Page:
I joined a rock band to keep me out of the bars. No one had ever explained to me that rock bands usually play in bars. I thought rock bands played in grocery stores. This is because I was raised by a rock band--my mother on vocals, stepfather on guitar, and a drum machine--that performed in the produce section of a grocery store.

As a child, I spent many a lonely night in the warehouse behind the grocery store with only the drum machine, Herb, to keep me company; instead of bedtime stories, I'd fall asleep to Herb's soft, metronomic pulsing in 4/4 time.

In tribute to Herb, I selected the drums as my instrument in the band.

We booked a tour of Northern New York and Western Vermont. Our show in Buffalo was at a bar called The Seventh Circle. All of the bartenders had red faces, crooked tails and sour dispositions--but they could mix up a Tom Collins that would make the rest of your week go right.

After we loaded in, the devils gathered around us and encouraged us to set our instruments on fire during the show. They wanted to try out their new fire extinguishers.

There was a pentagram painted on the floor in front of the toilets, the idea being that while you were taking a leak, you'd become a part of a vast, demonic tradition.

I declined the invitation to join the tradition, and I peed on the pentagram.

Rochester was worse.

In Rochester, after every song, someone yelled out, "You guys are fucking me up." It was hard to tell if this was a compliment or not. A couple of songs later the guy jumped onstage: a dirty man with a half-finished beard and ratty Eric Clapton t-shirt. He stood next to Wyatt, our guitar player, and began to mock him. (It was easy to mock Wyatt: the way he spread his legs so far apart on stage, his 24 hour grimace.)

This Eric Clapton guy played the worst air guitar I've ever seen.

Wyatt pushed him off the stage. The guy kept yelling. I walked up to the microphone and invited Eric Clapton to stick his head in my bass drum. He was drunk and impressionable, and thought it was a great idea. We started a new song. I kicked that bass drum pedal so hard. I kicked it like I was a field goal kicking mule in a Walt Disney movie and the bass drum was a football, and if I kicked hard enough, I'd get a bag of oats as the credits rolled, as my misfit team poured a cooler full of fruit punch on the coach.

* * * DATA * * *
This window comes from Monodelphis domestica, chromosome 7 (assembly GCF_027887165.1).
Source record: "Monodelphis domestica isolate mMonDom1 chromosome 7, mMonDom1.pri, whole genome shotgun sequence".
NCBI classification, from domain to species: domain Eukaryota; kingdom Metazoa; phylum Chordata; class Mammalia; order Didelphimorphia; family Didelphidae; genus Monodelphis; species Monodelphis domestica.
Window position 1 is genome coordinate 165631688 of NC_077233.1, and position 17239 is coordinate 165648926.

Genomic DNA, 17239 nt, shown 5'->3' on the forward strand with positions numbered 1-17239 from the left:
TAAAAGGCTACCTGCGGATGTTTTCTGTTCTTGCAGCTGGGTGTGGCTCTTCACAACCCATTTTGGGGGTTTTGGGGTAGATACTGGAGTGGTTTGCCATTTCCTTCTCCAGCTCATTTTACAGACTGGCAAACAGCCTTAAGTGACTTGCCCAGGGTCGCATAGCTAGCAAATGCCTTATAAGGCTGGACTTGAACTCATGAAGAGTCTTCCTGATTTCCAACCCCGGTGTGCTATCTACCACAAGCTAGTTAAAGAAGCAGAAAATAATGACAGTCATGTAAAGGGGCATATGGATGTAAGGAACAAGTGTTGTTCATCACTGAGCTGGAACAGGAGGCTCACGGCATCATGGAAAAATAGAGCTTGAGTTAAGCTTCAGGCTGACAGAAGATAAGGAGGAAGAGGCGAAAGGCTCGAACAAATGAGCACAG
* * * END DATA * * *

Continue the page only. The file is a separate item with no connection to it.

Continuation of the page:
Clapton got about halfway through the song before lurching away. He didn't bother us again.

- - -

The band broke up and I moved to a new city populated by hundreds of young writers. Every restaurant, bar or coffee shop in town had readings. You'd be sitting down to a nice meal on a Friday evening and they'd walk in with their pitchers of water and thick chunky glasses, with their streams of consciousness and run-on sentences, with their stories of love and sex and death and elephants. I recall a ribeye steak in a wine reduction sauce with creamed potatoes and roasted asparagus that was ruined by a certain unnamed writers' overzealous use of ten-dollar adjectives and the split infinitive.

My friends and I began to heckle the writers. We'd throw a loaf of bread or ice cubes at them. Instead of "Freebird", we'd yell, "Updike!" We shifted to story titles:

"Everything that Rises Must Converge!"

"The Open Boat!"


Six months later, 93% of the writers in town got book deals. They sequestered themselves in tiny apartments, and the city was quiet again.

- - -

I joined another band in this new city. They had two albums worth of amazing material, but we never played out because the rest of the band was agoraphobic.

Our shows were broadcast over the radio, transmitting from the basement where we practiced. Once a week, we phoned in songs to a Sunday night radio show. Our singer stood on the second basement step, howling into the receiver--placed on the top step just so--while we roared behind him.

The next challenge: a car wash at midnight, out in the suburbs.

We split a six-pack of strawberry soda in the kitchen, my bandmates washing down their medication.

"We're ready," they said.

The car wash stood at the edge of a subdivision. We unplugged the snack machine and plugged our amps in, ready to blast the entire neighborhood awake.

The singer sang through a two-way transistor radio. I forgot to bring my drum stool, so I sat on the backseat of the hatchback. We blazed through our first song. The car bounced up and down with my beats. Windows flew open and people screamed things at us that could never be printed in a family newspaper.

We cut the set short, finished another song, thanked the suburbs, and said Good Night.

About the author:

Mark Walters lives in Bethesda, Maryland. He's working on a novel.